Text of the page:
But Wal-Mart has, arguably, done more good for more people than any NGO, charitable foundation, international organization, or government aid program in history.  Since 1978, when market-oriented economic reforms began, China has experienced the most rapid and sustained increase in human prosperity in world history. According to the World Bank, more than 600 million people have been lifted out of poverty during this period. The number of Chinese living in poverty has fallen from 65% of the population to around 10%. In both absolute numbers and percentage of population this is unprecedented. To be sure, the World Bank and United Nations definition of poverty is different from yours and mine: you have to have a per capita income at purchasing power parity of less than $1 a day (since revised to $1.25) to qualify. By any measure, an income of $1.25 a day still counts as a fairly wretched standard of living, but it is enough to afford minimal standards of food, clothing, health care and shelter.

China’s progress in reducing poverty dwarfs the combined effects of all other poverty reduction programs undertaken by anyone, anywhere in the world, over the past 30 years. In spite of all China’s remaining poverty, not to mention the ugliness and brutality of its political landscape, this is an astonishing achievement.

Although this achievement is the result of concerted government policies rather than the independent actions of any company or group of companies, Wal-Mart, as the largest single importer of Chinese products, is one of the most visible symbols of the success of those policies. Wal-Mart’s retail operations in China, launched in 1996, now employ over 80,000 people – “associates” in company parlance – but this number is inconsequential next to the number of people who work in factories that supply Wal-Mart products. The company has more than 20,000 Chinese suppliers, which employ several million people. Using standard employment and income multipliers, Wal-Mart can be credited with the creation of as many as 10 million Chinese jobs and contributing as much as $15 billion annually to China’s GDP. That’s enough to keep 32 million Chinese above the poverty line.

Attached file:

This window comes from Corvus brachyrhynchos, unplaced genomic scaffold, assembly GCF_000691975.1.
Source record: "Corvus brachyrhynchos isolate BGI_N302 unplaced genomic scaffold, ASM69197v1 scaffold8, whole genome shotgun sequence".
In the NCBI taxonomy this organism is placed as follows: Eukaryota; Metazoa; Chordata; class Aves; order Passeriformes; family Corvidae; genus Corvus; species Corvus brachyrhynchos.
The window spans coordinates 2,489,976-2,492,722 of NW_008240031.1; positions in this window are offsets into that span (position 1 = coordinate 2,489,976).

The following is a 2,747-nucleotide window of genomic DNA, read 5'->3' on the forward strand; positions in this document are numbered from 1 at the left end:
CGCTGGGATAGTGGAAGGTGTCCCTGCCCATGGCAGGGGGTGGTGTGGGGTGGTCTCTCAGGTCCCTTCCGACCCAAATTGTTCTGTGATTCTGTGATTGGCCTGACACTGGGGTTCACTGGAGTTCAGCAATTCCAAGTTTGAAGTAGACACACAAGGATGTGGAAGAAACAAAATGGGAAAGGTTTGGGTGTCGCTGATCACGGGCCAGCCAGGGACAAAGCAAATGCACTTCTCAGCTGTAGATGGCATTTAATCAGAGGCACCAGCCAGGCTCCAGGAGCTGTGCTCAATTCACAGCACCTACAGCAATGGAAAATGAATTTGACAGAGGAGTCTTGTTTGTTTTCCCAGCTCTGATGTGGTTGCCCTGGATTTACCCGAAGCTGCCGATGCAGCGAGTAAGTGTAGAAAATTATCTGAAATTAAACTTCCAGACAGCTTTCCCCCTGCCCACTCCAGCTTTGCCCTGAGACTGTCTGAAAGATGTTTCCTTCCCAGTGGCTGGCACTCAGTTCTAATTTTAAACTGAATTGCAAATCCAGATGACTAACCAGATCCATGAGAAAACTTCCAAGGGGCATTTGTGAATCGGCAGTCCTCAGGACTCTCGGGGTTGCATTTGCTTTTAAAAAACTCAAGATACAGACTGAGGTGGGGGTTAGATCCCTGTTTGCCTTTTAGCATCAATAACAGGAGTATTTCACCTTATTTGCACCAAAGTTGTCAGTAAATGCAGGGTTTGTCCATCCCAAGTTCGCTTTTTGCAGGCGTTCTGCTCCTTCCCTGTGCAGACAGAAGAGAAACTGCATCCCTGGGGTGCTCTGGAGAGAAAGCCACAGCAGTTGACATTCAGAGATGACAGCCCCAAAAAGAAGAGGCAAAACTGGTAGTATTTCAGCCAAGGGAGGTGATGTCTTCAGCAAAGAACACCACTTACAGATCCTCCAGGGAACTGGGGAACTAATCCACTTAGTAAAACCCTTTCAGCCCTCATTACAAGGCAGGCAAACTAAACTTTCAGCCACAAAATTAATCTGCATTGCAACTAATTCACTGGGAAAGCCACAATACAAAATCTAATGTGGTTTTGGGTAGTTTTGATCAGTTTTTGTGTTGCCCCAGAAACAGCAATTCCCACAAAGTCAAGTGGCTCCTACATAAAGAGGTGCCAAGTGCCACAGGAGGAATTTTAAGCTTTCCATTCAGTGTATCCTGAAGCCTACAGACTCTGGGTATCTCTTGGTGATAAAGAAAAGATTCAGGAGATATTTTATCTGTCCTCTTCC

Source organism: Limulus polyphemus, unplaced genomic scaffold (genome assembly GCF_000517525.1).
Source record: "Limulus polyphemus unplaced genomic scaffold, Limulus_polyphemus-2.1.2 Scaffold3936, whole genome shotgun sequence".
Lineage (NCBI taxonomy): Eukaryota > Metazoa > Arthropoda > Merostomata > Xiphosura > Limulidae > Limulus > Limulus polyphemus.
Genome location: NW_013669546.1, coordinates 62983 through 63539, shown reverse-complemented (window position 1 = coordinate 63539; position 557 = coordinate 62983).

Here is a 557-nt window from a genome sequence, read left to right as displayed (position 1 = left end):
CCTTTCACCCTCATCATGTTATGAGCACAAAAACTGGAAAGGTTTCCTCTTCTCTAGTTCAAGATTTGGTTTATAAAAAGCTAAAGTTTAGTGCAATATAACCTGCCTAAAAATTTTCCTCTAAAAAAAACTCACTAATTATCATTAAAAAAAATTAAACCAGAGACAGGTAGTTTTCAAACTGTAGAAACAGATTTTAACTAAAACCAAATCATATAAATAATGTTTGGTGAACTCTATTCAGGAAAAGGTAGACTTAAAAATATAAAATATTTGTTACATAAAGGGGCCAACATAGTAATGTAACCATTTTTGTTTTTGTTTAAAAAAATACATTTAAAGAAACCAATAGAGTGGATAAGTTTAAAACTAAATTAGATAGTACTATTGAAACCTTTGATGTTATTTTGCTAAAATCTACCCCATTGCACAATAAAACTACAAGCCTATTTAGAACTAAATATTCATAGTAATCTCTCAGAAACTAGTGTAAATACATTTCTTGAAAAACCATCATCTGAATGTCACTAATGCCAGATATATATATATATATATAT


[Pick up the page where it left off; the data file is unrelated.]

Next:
In addition to creating well-paying jobs, Wal-Mart is also a leader in energy efficiency and climate protection, having enlisted BSR, a leading corporate social responsibility consultancy, to reduce greenhouse gas emissions from its Chinese suppliers 20% by 2012, and to cut 20 million tons of greenhouse gas emissions annually from its global supply chain. Wal-Mart, sensitive to criticism of its labor practices, conducts rigorous audits of its suppliers. Abuses do occur – it is hard to monitor tens of thousands of suppliers – but the company is notorious for suspending suppliers for violating company standards. Yes, factory workers in China earn far less than their American counterparts, and factory health and safety standards may not be 100% compliant with U.S. Occupational Safety and Health Administration (OSHA) standards, but using a more realistic yardstick, suppliers to Wal-Mart and other big U.S. companies tend to pay higher wages and offer better working conditions than most other factory operators in China.

The 2010 Nobel Peace Prize awards ceremony will take place in Oslo in a few weeks, sadly marked by the absence of the honoree and his wife. Shortly thereafter, the committee is likely to take up deliberations concerning the 2011 prize. Here is a modest proposal: instead of selecting a faceless bureaucrat and the organization he or she represents, or a charismatic but ineffectual activist, or a political hack who has just negotiated a peace agreement or political settlement likely to fall apart before the ink is even dry on the signatures, why not choose Wal-Mart? It might help us all save money and live better, as their slogan puts it.